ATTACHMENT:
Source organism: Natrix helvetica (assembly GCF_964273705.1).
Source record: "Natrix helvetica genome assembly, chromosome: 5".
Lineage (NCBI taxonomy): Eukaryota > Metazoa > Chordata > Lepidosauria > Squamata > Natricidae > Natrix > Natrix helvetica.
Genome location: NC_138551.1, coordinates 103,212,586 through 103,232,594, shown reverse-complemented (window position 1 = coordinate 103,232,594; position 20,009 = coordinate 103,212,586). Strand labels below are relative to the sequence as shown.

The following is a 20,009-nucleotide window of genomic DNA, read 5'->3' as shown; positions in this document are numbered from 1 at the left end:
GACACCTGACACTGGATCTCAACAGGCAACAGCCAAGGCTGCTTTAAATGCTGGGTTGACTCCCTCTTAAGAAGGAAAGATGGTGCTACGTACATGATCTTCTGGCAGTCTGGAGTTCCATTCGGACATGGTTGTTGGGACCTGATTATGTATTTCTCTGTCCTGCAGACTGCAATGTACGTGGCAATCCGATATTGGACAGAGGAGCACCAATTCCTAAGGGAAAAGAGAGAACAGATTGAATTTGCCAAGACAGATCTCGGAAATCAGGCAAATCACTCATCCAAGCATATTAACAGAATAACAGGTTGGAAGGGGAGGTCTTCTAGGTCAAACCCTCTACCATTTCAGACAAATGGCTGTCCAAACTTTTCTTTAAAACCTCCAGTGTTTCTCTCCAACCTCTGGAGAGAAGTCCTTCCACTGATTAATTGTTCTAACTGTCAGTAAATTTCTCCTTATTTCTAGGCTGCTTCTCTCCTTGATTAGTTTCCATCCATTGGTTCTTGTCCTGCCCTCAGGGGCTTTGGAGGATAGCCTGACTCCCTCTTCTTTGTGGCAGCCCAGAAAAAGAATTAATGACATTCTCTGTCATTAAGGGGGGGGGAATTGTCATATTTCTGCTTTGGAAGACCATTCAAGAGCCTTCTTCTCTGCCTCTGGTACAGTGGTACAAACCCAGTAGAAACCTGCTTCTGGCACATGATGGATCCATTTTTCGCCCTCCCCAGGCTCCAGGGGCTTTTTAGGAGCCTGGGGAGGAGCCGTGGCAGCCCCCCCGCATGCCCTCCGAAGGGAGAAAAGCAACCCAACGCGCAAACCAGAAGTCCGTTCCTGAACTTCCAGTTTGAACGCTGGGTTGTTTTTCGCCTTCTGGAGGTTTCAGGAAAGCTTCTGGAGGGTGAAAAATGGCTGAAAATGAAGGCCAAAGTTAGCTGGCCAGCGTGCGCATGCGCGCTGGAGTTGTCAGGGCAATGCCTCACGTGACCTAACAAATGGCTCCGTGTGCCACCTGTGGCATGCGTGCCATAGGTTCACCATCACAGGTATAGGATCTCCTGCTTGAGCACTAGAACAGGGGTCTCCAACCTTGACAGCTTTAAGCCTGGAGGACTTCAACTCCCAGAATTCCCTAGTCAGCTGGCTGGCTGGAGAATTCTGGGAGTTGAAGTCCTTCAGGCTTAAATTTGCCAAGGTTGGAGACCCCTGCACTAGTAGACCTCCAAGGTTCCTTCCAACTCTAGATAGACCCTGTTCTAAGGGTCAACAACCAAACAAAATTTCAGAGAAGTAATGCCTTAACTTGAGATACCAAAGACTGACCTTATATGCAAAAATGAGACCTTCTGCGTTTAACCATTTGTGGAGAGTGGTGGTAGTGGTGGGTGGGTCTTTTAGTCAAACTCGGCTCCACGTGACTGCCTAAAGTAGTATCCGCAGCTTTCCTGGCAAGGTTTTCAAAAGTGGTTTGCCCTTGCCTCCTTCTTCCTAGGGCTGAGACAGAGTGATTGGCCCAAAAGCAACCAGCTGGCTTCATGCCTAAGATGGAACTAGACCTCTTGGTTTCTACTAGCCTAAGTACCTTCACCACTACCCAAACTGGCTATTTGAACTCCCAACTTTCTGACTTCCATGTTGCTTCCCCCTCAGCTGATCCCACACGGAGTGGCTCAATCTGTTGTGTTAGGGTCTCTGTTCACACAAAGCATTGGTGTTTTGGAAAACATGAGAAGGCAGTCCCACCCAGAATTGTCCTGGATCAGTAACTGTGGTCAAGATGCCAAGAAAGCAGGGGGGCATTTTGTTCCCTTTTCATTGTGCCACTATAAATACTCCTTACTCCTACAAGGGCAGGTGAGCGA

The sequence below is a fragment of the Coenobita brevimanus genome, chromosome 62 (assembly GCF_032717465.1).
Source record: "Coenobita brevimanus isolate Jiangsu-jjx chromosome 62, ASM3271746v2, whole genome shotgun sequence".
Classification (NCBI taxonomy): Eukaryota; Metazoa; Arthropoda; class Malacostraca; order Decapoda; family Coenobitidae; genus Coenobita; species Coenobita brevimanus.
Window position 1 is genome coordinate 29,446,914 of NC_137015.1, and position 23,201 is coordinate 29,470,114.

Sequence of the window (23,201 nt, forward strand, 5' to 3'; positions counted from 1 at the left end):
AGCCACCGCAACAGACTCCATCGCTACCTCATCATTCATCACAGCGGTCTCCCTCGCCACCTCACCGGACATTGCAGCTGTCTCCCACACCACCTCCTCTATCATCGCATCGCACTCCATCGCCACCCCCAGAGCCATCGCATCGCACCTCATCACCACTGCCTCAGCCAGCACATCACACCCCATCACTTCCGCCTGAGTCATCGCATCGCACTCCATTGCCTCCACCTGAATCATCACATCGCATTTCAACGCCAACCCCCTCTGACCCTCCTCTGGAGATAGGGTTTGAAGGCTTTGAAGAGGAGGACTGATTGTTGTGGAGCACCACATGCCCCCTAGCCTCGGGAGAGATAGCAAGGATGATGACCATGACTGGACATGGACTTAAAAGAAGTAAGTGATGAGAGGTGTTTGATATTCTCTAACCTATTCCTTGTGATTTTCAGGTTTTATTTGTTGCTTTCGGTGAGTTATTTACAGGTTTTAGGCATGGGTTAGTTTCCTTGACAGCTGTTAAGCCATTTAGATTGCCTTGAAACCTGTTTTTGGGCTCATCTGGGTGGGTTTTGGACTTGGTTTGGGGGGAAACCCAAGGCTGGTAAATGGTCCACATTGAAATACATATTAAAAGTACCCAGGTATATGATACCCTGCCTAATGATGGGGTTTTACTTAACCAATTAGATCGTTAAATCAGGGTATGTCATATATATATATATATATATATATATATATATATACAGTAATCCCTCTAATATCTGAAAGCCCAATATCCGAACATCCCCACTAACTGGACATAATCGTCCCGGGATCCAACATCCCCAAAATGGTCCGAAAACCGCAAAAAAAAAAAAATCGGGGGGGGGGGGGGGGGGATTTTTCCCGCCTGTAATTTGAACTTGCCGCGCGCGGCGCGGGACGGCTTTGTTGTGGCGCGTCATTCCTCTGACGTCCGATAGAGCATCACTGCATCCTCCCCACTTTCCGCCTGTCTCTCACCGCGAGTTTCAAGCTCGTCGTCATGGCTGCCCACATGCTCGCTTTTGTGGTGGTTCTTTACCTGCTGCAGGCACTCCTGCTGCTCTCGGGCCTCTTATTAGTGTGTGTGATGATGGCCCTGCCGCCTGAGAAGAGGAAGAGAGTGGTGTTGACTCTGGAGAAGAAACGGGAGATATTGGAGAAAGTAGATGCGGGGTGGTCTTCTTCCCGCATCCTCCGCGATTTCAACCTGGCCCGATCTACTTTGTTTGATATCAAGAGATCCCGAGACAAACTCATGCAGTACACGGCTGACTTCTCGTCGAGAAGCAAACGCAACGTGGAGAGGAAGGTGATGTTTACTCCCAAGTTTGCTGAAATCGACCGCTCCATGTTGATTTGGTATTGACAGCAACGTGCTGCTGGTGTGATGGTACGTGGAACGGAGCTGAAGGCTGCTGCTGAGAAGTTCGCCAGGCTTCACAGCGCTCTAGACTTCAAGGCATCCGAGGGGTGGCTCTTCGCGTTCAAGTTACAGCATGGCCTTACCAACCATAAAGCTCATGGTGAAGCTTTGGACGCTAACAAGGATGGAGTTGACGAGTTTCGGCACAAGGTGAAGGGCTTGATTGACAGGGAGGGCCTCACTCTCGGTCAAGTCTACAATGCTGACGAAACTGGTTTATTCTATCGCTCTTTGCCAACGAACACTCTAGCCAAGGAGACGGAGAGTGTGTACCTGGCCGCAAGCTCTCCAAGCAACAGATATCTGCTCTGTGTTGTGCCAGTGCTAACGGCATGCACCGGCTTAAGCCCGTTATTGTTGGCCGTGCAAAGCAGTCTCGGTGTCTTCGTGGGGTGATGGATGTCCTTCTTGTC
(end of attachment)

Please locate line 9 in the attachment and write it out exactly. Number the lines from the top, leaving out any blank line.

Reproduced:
Classification (NCBI taxonomy): Eukaryota; Metazoa; Arthropoda; class Malacostraca; order Decapoda; family Coenobitidae; genus Coenobita; species Coenobita brevimanus.